Whether you’re a small business owner or the CEO of a national operation, part of running your business smoothly is keeping your employees safe. Part of accomplishing this is having a workers’ compensation policy in place to provide injured workers with medical care and compensation for a portion of the income they lose while they are unable to return to work, as well as protecting your organization from lawsuits by workers injured while working.
Workers Compensation costs can be significant depending on the severity of the injury to your employee. This is why having coverage in place is extremely important in industries where employees are at a daily risk for injury. According to the Insurance Journal, in 2012 alone, overexertion cost over $15 billion dollars and accounted for 25.3% of workplace injury costs! So, what is the best way to avoid injury in the workplace and drive the cost of workers’ compensation down in your organization? Workplace safety.
Safety is the #1 way to reduce your workers’ compensation costs. Not only can safety measures directly affect your insurance premium, they can also affect indirect costs such as hiring, retraining, overtime, loss of productivity and more. Research shows that for every $1 invested in workplace safety, employers realize $3 - $10 in cost savings. If you make workplace safety a top priority now, you’ll see the impact in the future. Below are some tips to creating an effective safety program for your organization.
Creating a Workplace Safety Program
Identify Hazards and Assess Risks
Every organization has unique hazards and risks, so it is important to take the time to identify them. A hazard is an event or situation that has the potential to cause harm, such as clutter blocking fire exits, aisles and emergency exits. A risk is the likelihood of someone being harmed by that hazard along with how severe the harm could be. You are not obligated by law to eliminate every risk, but you are required to protect your employees as far as reasonably practical.
Start by inspecting your workplace for any identifiable hazards. Here are three types of hazards to be aware of:
- Workplace Hazards, such as a workshop’s layout.
- Activity Hazards, such as lifting heavy objects for an extended period of time.
- Environmental Hazards, such as the sawdust that accumulated from wood cutting.
After you have done your walkthrough, do not hesitate to ask your employees if they have noticed any additional hazards that may not be immediately obvious to you. After all, they are the ones who would be exposed to various risks.
Yourself and your management team should clearly lay out the safety requirements employees must follow. The ideal place to include these requirements is in writing within employee job descriptions. Here you can state specifically the requirements and issues regarding health and safety responsibilities pertaining to a specific position. It is vital to have this in writing so there is less opportunity for misinterpretation and uncertainty. Not every safety regulation requires written plans. According to OSHA, there are several safety regulations that actually do require a written plan:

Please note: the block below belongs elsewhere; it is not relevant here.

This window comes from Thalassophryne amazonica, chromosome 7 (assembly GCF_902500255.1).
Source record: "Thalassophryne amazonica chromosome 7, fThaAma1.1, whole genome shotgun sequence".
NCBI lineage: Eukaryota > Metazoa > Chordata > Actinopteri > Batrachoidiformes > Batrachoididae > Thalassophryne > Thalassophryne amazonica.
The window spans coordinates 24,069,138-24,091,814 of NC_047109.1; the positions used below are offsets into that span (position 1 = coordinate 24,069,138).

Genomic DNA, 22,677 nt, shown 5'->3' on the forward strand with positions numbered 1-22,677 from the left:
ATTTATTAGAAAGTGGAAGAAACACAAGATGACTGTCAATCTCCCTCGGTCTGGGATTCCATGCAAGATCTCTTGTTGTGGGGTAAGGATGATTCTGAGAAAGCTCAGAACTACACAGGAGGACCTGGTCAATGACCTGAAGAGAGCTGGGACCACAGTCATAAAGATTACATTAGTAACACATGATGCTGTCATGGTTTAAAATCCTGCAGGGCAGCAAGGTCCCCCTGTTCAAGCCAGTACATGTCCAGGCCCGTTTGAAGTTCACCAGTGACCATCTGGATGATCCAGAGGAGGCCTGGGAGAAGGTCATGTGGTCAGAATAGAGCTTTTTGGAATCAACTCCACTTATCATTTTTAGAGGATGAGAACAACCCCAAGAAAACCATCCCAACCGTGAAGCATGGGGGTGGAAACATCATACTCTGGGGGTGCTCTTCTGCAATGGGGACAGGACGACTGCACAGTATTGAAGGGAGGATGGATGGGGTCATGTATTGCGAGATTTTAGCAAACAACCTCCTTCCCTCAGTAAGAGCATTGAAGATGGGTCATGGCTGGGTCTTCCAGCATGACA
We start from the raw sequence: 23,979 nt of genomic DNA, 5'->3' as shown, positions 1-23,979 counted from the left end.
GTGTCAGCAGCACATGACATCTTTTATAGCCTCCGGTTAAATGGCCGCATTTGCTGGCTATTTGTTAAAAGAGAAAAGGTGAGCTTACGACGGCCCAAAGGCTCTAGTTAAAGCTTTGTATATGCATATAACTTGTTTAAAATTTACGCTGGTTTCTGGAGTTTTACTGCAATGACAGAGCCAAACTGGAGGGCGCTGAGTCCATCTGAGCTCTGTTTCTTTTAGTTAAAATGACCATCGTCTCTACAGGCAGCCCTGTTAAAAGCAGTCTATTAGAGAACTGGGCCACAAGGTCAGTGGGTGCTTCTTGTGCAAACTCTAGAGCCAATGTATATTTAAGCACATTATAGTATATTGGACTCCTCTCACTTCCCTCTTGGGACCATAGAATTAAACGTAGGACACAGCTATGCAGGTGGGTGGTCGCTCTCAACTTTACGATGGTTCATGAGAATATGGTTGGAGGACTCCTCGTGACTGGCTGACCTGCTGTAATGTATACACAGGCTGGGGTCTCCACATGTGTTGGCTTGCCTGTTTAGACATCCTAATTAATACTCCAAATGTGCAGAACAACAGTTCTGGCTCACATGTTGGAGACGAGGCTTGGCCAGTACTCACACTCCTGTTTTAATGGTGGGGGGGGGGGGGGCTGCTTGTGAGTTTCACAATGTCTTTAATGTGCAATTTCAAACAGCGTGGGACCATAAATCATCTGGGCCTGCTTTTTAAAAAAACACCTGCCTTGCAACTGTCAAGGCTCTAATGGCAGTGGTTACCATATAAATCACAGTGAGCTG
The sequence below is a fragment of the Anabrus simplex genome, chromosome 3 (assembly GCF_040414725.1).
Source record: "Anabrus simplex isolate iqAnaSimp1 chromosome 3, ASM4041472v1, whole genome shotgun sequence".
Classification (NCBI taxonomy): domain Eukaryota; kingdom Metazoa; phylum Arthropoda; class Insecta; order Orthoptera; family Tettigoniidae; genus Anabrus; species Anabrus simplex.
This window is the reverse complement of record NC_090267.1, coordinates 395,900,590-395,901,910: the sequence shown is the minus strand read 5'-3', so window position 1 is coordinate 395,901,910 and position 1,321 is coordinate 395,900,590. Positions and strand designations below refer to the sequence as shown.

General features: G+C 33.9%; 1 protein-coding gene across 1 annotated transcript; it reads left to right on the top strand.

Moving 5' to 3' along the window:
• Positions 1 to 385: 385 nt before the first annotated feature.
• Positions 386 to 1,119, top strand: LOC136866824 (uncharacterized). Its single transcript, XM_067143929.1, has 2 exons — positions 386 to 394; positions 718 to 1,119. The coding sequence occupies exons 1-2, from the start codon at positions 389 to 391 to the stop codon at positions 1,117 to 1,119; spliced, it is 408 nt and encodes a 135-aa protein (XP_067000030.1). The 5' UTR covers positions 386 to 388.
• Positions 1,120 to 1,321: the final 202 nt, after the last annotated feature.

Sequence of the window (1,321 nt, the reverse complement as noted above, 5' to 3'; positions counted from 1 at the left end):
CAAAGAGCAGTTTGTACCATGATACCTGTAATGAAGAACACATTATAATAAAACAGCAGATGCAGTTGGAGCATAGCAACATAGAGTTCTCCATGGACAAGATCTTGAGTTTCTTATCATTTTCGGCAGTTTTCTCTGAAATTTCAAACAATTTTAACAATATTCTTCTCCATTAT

- Hazard Communication Program.
- Lockout / Tagout Program (energy control procedures).
- Respiratory Protection Program.
- Personal Protective Equipment (hazard assessment).
- Bloodborne Pathogens Post-exposure Plan.
- Emergency Actions Plans.
- Permit-required Confined Spaces.
- Electrical Safety.
- Fire Prevention Plan.
- Hearing Conservation Program.
- Trenching and Excavation Safety.
Truly instilling your organizations safety philosophy into your employees is one of the most crucial aspects of creating and maintaining an effective Workplace Safety Program. To do this will take time, but it will result in less injury and illness throughout your organization. Studies indicate that employees who are new on the job have a higher rate of injuries and accidents compared to more experienced workers. This should be a huge motivation for your organization to implement a training program as a solution.
There are numerous OSHA standards that specifically require the employer to train employees in the health and safety aspects of their unique position. Here are some voluntary OSHA training guidelines to assist you in providing the safety and health information and instruction needed for your employees to work at minimal risk to themselves, to fellow employees and to the public.
The best times to provide training are when you first hire an employee, transfer an employee to a new department or give them new responsibilities, change or implement new processes, uncover special hazards or risks that were not previously identified, and when offering a refresher.
Report/Investigate all Accidents and Incidents
No matter the severity of an incident, it should always be reported and investigated. Although you cannot control the outcome of an incident that has already happened, you can gain knowledge from it in efforts to prevent the same incident in the future. Your investigation should include these items:
- What caused the incident? Ask the injured employee(s) and witness(s) for information on the incident being careful not to place blame; you are on a mission to get the facts that will stop this from happening again in the future.
- How can you reduce this risk?
- Take action and monitor results. Create a safety measure to address this risk and pay attention to if this new measure has decreased this type of incident.
Evaluate Safety Processes Annually
Set up a time every year to review your safety procedures and identify the strengths and weaknesses within them. Use this to improve your procedures and ultimately reduce accidents and injuries in the workplace. Activate new and alter existing procedures as needed.